"Many of the young people of our Church do not have any evil intentions in
dancing current fad dances. However, we think the test of a proper dance is not whether
the dancers have evil intentions, but whether the dance is of such dignity and propriety

that, even to an onlooker, it suggests nothing but style and good grace. After all, young
men and women of our Church should shun even the appearance of evil, and that is why
we would very much prefer that you avoid the current trend of what, to many of us,
appears to be vulgar dancmg. There are too many fine things in this world for the young
people to engage in WIthout resorting to dances that are questionable.
"I hope that you will follow my advice by dancing in accordance with the
standards described. You will find that when you accept these standards you will get
much more joy and wholesome satisfaction than you do from the questionable dancing
engaged in by many."
Literature, TV, Entertainment
Youth should rigidly and energetically resist at all times, unclean stories,jokes,
reading or printed matter, salacious films, objectionable TV programs, immodest or
degrading advertising, and immoral material in any form. Such material is an affront to
right living and clean thinking and must be rejected wherever one comes in contact with
it in social experiences, in entertainment, or in school. Youth must assert themselves in
making choices and demanding only that which is uplifting.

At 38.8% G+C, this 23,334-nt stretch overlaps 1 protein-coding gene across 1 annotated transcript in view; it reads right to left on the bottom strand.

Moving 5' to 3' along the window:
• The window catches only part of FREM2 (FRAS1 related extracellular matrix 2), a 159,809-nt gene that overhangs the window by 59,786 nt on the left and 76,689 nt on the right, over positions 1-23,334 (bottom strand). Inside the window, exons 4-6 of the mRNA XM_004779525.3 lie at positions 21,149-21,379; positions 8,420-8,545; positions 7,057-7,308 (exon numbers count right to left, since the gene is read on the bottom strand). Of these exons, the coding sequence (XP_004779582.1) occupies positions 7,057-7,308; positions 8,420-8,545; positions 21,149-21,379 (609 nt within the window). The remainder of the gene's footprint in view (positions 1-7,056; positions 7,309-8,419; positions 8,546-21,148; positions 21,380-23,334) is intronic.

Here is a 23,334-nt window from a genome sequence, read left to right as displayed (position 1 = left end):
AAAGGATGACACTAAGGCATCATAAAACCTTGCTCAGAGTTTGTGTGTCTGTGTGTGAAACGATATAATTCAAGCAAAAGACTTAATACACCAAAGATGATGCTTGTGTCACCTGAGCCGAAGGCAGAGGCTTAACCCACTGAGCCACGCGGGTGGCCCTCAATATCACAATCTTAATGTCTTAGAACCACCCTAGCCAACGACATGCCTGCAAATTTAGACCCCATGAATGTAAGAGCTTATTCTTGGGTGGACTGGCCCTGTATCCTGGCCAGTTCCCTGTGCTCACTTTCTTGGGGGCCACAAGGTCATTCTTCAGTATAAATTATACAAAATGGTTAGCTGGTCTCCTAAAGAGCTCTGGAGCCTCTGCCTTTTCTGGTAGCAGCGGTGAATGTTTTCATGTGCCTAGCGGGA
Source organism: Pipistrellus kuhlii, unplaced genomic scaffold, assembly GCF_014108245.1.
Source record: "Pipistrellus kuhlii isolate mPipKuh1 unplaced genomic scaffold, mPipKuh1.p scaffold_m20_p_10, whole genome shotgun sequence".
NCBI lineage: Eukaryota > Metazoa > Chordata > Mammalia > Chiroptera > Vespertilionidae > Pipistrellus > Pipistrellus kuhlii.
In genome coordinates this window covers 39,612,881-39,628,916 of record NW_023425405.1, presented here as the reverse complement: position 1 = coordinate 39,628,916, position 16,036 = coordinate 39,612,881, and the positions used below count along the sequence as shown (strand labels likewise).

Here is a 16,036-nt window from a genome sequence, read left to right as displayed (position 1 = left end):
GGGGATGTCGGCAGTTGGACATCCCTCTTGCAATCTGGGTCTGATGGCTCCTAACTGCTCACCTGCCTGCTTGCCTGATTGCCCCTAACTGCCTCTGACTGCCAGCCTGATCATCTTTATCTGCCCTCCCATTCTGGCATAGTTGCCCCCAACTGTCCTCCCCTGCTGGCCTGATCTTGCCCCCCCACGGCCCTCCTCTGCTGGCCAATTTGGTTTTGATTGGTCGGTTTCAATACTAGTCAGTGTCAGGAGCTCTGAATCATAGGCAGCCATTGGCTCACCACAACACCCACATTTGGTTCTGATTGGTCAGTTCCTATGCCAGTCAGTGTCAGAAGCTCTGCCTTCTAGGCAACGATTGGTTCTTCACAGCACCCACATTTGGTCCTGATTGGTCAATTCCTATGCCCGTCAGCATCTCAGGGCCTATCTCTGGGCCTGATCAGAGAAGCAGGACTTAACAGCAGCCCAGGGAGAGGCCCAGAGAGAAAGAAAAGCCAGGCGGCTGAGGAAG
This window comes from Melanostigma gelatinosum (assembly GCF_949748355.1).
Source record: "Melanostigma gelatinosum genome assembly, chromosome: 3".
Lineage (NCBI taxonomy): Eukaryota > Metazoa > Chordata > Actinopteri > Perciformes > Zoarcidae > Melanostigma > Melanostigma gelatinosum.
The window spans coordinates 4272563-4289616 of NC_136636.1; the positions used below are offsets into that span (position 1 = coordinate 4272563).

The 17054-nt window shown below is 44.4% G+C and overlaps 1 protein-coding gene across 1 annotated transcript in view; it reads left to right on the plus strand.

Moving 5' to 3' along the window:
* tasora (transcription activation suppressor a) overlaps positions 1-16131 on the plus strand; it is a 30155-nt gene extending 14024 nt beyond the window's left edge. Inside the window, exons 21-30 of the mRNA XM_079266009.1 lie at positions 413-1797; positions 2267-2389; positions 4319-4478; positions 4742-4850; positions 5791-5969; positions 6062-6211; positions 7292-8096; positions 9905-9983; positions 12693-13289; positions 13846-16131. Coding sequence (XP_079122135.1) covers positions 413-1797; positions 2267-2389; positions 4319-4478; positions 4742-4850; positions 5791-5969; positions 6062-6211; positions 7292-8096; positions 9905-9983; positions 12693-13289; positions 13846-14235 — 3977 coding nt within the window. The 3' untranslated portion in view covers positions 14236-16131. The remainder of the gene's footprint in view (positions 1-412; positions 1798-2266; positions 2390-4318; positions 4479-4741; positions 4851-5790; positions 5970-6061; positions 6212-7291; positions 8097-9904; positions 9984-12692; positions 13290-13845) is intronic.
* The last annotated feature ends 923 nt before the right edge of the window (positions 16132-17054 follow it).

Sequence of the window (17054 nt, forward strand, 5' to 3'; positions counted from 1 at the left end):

Clean Living
One of the standards of the Church is to uphold the sanctity of the body in
accordance with the scriptures and the counsel of the General Authorities of the Church.
Bodies are precious temples of the spirit given by the Eternal Father. Keeping this in
mind, youth should live in a way that will enhance their purity as well as their personal
All should lead by example and help one another to enjoy the good life. No matter
how much one is enjoying himself, he must never forget who he is and how his behavior
is making other people feel.
The world often judges the whole Church by the actions of its youth. The youth of
the Church are the finest on the face of the earth. They must live up to their
responsibilities as members of The Church of Jesus Christ of Latter-day Saints by being
kind, clean, thoughtful, refined, dignified, and obedient. Youth are on their honor to live
all of the church standards. Young people like to be trusted and must merit that trust.
Young people can have fun while being considerate and loyal to the Church and making
its standards an integral, happy part of their lives.